When receiving a diagnosis of breast cancer, most people are scared, or may feel angry. These initial emotions then give way to anxiety and helplessness, along with mounting pressure from the new challenges that the disease has introduced to their lives.
According to a local study, more than half of the breast cancer patients keep working after being diagnosed. “Many patients strive for a balance between their illness, their families and their jobs. The disruption caused by breast cancer isn't just in its symptoms, but in the negative impact it has on a person's daily life,” says Dr. Ying Wai Leung, General Surgeon at Matilda International Hospital. However, with advances in medicine, the survival rate for breast cancer has improved remarkably these days. With an early diagnosis, the burden that the disease imposes can be reduced even further.
Treatment may change your plans, but early diagnosis minimises the impact
Doctors take into consideration the size and nature of the tumour, and the extent of its spread when discussing with patients for the treatment plan, including surgery and follow-up therapies. These treatments may temporarily disrupt patients’ daily life, upending routines to accommodate hospital visits and making it a struggle to take care of their families, their jobs and themselves. On top of that, the side effects of chemotherapy and radiation therapy can also cause discomfort.
While surgery is necessary for all stages of breast cancer, early detection may reduce the need for other therapies, or for mastectomy (removal of the breast).
“Patients may not even notice any symptoms early on, when a tumour is tiny. Routine screening can detect tumours at early stages, allowing for earlier treatment, which is critical to prevent the cancer from spreading,” Dr. Ying explains.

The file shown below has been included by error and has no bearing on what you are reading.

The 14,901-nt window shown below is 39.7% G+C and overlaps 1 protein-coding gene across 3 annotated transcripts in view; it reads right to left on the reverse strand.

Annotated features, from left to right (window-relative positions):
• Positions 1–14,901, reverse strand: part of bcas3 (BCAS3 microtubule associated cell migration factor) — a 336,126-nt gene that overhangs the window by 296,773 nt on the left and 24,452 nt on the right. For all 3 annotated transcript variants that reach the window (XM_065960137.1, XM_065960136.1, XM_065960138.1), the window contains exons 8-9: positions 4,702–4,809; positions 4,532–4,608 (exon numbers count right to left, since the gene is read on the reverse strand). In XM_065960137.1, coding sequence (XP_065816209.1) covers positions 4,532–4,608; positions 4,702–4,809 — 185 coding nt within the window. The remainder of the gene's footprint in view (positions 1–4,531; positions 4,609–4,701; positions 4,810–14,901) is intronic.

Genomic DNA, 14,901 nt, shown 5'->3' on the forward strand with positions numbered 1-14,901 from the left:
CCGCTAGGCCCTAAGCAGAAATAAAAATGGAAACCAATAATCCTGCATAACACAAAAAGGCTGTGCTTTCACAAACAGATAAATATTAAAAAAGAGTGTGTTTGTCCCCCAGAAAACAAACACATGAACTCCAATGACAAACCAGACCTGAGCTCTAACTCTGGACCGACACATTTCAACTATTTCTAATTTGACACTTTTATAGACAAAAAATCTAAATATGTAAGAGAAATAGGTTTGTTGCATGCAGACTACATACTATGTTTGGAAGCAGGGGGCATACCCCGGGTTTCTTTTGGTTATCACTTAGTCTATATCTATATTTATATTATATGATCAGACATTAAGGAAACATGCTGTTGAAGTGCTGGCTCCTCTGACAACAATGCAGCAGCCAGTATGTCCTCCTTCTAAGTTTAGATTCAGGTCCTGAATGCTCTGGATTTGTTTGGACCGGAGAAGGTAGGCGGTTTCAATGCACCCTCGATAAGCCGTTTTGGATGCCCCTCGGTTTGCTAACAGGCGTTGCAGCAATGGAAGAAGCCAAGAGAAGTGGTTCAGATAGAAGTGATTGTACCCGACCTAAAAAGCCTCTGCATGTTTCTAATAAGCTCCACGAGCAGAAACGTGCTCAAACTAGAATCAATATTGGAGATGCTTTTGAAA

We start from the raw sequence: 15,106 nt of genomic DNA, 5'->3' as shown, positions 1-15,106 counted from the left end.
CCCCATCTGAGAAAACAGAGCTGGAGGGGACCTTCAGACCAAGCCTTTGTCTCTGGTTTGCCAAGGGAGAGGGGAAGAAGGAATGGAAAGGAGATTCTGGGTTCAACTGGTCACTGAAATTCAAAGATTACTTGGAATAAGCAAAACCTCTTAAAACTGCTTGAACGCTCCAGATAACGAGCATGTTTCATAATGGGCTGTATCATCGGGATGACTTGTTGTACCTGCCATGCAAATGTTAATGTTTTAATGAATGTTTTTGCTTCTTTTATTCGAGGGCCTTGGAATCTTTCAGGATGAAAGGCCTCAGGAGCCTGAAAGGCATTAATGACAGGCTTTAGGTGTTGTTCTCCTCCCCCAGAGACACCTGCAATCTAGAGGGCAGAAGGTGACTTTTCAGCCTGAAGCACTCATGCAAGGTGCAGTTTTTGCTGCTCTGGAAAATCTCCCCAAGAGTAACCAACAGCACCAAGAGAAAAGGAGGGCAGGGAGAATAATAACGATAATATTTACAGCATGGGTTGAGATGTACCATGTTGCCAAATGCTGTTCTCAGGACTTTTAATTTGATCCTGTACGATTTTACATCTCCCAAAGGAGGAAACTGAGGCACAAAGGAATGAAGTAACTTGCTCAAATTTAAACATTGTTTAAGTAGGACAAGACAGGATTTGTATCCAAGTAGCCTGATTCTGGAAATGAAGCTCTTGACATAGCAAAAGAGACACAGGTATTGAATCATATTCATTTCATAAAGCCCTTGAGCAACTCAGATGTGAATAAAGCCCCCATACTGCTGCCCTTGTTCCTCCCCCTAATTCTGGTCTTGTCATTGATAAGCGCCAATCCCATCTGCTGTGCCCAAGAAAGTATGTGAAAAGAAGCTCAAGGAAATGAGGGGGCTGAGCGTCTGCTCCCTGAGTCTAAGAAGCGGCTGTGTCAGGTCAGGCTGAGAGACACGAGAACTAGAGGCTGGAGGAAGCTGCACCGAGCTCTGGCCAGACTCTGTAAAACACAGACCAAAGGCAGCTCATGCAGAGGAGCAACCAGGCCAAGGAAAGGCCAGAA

A two-pronged approach increases accuracy of diagnosis
Ultrasound imaging and mammograms are both imaging tests that help detect breast cancer. Along with standard 2D mammograms, 3D mammograms are now available, which take multiple images from different angles to create a single 3D picture. This image provides a clearer view of the breast tissues and improves the accuracy of the assessment.
Data shows that using ultrasound imaging together with mammograms improves the odds of detecting breast cancer and reduces the number of repetitive checks required due to unclear results. Abnormal mammogram results should be followed up by a biopsy, and, if breast cancer is detected, a tailored treatment plan is then proposed by the doctor.
Multi-disciplinary companions along the path to recovery
With advanced and effective treatment, and multi-disciplinary doctors and nurses there to offer support, patients are in good hands as they head towards recovery. Every patient is unique, and doctors will make sure their treatment plan is appropriate to the patient’s personal needs and conditions. Healthcare professionals can help patients adapt to daily life in a wide range of ways, from dietary tips, wig selection and follow-up consultations, to helping arrange care for patients’ families and with financial arrangements. There are also support groups run by recovered cancer patients, who understand and support each other. “Breast cancer is not as scary as we think it is,” says Dr. Ying. “As healthcare professionals, we always try our best to minimise the impact of disease on our patients’ lives and help them resume a normal life as quickly as possible.”
Articles on this website are informative only and not intended to be a substitute for professional medical advice, diagnosis or treatment. They should not be relied upon for specific medical advice.
Information provided by:
Dr. YING Wai Leung, Marcus